A phylogenetic evaluation of whether endophytes become saprotrophs at host senescence

Itthayakorn Promputtha, Saisamorn Lumyong, Vijaykrishna Dhanasekaran, Eric Huge Charles McKenzie, Kevin David Hyde, Rajesh Jeewon

Research output: Contribution to journalArticleResearchpeer-review

231 Citations (Scopus)


Fungal endophytes and saprotrophs generally play an important ecological role within plant tissues and dead plant material. Several reports based solely on morphological observations have postulated that there is an intimate link between endophytes and saprotrophs. This study aims to provide valuable insight as to whether some endophytic fungi manifest themselves as saprotrophs upon host decay. Ribosomal DNA-based sequence comparison and phylogenetic relationships from 99 fungal isolates (endophytes, mycelia sterilia, and saprotrophs) recovered from leaves and twigs of Magnolia liliifera were investigated in this study. Molecular data suggest there are fungal taxa that possibly exist as endophytes and saprotrophs. Isolates of Colletotrichum, Fusarium, Guignardia, and Phomopsis, which are common plant endophytes, have high sequence similarity and are phylogenetically related to their saprotrophic counterparts. This provides evidence to suggest that some endophytic species change their ecological strategies and adopt a saprotrophic lifestyle. The implication of these findings on fungal biodiversity and host specificity is also discussed.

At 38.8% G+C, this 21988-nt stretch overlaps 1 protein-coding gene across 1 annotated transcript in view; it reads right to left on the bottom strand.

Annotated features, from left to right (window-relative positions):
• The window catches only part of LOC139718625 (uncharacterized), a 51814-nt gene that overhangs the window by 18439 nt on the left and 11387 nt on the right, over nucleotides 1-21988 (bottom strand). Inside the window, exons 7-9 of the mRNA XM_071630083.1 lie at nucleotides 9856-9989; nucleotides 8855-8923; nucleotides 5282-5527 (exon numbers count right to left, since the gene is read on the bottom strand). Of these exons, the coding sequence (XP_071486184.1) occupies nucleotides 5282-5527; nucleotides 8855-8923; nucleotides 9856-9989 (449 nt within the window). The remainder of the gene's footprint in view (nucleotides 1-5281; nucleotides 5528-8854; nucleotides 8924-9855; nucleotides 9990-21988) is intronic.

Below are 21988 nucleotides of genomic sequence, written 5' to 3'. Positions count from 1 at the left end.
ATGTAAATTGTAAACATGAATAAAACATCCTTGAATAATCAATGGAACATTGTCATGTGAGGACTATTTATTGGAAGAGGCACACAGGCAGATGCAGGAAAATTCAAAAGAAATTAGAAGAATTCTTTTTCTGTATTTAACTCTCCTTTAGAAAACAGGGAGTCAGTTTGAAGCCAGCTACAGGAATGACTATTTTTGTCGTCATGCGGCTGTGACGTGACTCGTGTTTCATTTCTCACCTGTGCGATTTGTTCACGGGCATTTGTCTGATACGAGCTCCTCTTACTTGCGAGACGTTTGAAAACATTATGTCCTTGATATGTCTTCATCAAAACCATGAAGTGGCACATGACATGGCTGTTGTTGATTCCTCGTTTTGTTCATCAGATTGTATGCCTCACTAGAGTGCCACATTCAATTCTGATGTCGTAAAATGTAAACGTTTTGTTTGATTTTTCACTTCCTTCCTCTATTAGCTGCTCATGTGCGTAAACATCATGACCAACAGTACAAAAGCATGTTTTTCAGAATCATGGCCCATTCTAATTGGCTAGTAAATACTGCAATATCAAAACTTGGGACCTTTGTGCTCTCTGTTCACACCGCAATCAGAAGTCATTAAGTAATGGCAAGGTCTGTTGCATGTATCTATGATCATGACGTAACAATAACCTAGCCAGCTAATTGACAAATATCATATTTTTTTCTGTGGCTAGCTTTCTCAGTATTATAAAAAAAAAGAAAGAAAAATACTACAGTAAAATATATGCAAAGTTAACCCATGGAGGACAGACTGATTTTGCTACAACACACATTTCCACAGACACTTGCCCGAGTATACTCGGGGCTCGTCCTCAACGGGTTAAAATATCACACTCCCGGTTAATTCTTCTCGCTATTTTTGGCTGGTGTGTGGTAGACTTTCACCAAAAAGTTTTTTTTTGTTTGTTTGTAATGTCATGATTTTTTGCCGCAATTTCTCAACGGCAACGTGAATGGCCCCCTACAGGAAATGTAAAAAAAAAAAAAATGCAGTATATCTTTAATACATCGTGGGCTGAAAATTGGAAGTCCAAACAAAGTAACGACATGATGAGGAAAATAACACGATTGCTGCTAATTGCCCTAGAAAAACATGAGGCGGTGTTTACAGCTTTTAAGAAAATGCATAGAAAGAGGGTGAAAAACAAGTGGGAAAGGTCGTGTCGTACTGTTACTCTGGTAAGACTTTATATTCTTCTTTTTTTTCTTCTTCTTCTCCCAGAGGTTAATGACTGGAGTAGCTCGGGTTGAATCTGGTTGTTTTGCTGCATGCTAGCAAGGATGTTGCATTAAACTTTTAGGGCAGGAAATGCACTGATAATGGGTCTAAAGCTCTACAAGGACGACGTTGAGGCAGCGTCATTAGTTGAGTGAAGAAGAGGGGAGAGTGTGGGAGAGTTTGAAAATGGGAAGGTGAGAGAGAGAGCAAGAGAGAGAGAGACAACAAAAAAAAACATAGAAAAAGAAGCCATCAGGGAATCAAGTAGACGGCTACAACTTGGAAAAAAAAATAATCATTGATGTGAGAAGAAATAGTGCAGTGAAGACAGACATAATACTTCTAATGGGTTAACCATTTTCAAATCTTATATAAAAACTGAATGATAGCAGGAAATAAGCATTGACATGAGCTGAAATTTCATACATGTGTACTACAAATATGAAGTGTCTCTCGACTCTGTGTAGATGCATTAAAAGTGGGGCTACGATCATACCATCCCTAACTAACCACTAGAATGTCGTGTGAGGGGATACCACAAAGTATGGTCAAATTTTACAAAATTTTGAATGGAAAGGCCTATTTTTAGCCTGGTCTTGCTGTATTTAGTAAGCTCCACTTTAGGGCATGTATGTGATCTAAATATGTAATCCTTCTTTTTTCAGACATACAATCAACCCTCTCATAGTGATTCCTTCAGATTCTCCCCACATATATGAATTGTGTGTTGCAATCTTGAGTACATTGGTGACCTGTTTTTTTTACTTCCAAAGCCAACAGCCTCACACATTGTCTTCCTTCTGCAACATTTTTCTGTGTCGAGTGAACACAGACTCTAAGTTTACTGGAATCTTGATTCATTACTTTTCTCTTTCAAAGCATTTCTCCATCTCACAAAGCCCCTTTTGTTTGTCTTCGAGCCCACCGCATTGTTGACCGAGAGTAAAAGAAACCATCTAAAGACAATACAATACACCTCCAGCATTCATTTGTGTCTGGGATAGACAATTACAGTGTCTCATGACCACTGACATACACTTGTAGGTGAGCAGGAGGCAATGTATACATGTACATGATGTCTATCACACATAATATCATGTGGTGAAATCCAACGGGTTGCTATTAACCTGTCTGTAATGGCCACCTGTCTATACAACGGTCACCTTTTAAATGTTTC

Original languageEnglish
Pages (from-to)579-590
Number of pages12
JournalMicrobial Ecology
Issue number4
Publication statusPublished - May 2007
Externally publishedYes

Cite this